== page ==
geosychronous / geostationary transfer orbit (GTO)
After attaining GTO, the spacecraft's apogee kick motor is fired to circularize the orbit and thereby achieve the desired final orbit. Typically, this burn will also reduce the orbital inclination to 0° so that the final orbit is not only geosynchronous but also geostationary. Because the greater the initial inclination, the greater the velocity change (delta v) needed to remove this inclination, it is important that launches of GSO satellites take place as close to the equator as possible. For example, in a Delta or Atlas launch from Cape Canaveral the transfer orbit is inclined at 28.5° and the required delta v increment at apogee is 1,831 m/s; for an Ariane launch from Guiana Space Centre the inclination is 7° and the delta v is 1,502 m/s; while for a Zenit flight from the Sea Launch platform on the equator the delta v is 1,478 m/s. By the rocket equation, assuming a (typical) specific impulse of 300 seconds, the fraction of the separated mass consumed by the propellant for the apogee maneuver is 46% from Cape Canaveral, 40% from Kourou, and 39% from the equator.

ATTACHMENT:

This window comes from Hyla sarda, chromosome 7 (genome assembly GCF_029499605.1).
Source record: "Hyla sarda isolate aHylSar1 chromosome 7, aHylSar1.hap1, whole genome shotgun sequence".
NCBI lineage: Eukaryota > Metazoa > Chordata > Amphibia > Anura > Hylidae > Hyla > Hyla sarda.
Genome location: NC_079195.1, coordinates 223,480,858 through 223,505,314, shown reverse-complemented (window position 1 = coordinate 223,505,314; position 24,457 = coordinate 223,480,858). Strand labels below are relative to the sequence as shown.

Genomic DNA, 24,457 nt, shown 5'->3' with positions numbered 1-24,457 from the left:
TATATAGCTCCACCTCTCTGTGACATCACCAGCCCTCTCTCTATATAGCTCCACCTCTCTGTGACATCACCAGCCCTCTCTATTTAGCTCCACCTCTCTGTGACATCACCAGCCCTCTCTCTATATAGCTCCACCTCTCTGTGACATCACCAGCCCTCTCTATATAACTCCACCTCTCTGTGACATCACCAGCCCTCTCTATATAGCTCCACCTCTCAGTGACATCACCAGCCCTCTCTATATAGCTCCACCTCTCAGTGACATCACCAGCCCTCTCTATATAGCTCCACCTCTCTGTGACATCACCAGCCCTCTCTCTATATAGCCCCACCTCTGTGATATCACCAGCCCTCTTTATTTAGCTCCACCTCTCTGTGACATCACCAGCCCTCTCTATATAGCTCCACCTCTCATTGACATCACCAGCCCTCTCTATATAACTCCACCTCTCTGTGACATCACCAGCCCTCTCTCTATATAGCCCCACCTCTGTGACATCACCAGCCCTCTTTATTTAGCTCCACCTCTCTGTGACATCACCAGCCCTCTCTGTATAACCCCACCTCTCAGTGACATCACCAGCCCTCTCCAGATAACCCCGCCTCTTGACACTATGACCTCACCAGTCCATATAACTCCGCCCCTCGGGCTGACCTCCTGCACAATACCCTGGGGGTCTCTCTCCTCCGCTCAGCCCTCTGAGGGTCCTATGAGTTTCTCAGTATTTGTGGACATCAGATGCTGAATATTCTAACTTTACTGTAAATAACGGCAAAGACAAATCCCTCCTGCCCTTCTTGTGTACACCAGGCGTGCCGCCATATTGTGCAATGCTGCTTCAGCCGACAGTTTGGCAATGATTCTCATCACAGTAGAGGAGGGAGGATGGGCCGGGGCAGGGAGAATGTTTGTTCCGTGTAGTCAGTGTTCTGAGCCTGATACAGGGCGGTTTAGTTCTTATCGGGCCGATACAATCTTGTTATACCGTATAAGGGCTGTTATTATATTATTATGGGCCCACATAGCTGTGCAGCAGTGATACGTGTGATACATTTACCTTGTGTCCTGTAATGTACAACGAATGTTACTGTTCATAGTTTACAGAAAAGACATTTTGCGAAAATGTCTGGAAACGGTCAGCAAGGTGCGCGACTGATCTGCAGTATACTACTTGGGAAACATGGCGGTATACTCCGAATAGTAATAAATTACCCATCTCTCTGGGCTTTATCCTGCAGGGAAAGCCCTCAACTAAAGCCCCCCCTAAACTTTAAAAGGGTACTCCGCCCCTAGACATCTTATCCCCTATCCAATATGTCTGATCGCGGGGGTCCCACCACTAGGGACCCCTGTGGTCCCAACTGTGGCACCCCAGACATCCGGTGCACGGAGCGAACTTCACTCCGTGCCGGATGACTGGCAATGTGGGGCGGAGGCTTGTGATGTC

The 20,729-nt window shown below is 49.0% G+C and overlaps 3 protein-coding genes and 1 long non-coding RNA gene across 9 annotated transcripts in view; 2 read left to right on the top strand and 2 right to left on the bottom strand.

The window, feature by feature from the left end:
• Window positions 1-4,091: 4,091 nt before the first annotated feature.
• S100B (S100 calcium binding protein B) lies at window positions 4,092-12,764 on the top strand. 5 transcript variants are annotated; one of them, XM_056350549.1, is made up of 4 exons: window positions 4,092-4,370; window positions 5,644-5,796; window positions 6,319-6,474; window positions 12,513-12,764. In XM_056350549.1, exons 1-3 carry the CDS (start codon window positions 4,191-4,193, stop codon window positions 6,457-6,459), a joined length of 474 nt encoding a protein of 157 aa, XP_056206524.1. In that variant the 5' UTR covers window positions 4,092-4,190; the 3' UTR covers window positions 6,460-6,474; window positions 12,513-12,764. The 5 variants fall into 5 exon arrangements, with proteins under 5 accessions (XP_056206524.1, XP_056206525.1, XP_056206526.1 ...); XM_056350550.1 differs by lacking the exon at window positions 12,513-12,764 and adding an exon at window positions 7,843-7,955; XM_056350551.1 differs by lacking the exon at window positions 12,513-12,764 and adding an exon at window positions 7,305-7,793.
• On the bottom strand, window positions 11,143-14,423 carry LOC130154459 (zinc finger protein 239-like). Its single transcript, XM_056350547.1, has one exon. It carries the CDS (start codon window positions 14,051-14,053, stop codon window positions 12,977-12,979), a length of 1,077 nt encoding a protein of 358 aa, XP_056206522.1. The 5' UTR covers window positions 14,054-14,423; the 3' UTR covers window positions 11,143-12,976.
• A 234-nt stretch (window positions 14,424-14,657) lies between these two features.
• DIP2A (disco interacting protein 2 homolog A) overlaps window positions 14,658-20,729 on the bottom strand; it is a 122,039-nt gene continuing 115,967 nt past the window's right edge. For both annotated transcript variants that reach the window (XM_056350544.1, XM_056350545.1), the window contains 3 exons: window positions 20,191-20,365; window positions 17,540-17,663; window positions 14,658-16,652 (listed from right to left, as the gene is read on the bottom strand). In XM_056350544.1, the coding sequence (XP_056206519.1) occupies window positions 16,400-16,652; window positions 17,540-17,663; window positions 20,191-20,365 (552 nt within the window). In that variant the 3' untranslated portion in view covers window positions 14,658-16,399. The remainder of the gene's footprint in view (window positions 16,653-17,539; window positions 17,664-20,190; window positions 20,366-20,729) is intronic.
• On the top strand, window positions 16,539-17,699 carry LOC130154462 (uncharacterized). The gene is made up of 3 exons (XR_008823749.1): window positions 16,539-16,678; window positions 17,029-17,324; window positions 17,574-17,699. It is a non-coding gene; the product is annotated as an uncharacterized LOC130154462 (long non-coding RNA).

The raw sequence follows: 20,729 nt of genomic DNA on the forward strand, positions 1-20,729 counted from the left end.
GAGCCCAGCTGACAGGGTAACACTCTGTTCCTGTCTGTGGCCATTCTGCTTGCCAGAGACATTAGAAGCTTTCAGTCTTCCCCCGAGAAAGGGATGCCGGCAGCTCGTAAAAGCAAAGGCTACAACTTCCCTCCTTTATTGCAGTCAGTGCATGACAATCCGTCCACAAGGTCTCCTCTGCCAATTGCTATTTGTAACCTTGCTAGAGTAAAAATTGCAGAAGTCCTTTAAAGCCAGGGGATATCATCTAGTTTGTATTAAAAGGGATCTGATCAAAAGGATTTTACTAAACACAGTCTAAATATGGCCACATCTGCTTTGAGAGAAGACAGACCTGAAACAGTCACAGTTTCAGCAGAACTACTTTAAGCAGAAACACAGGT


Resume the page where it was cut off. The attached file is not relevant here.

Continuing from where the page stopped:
As a rough guide, the mass of a geostationary satellite at the start of its operational life (in GSO) is about half its initial on-orbit mass when separated from the launch vehicle (in GTO). Before carrying out the apogee maneuver, the spacecraft must be reoriented in the transfer orbit to face in the proper direction for the thrust. This reorientation is sometimes done by the launch vehicle at spacecraft separation; otherwise, it must be carried out in a separate maneuver by the spacecraft itself. In a launch from Cape Canaveral, the angle through which the satellite must be reoriented is about 132°.
Related category• CELESTIAL MECHANICS
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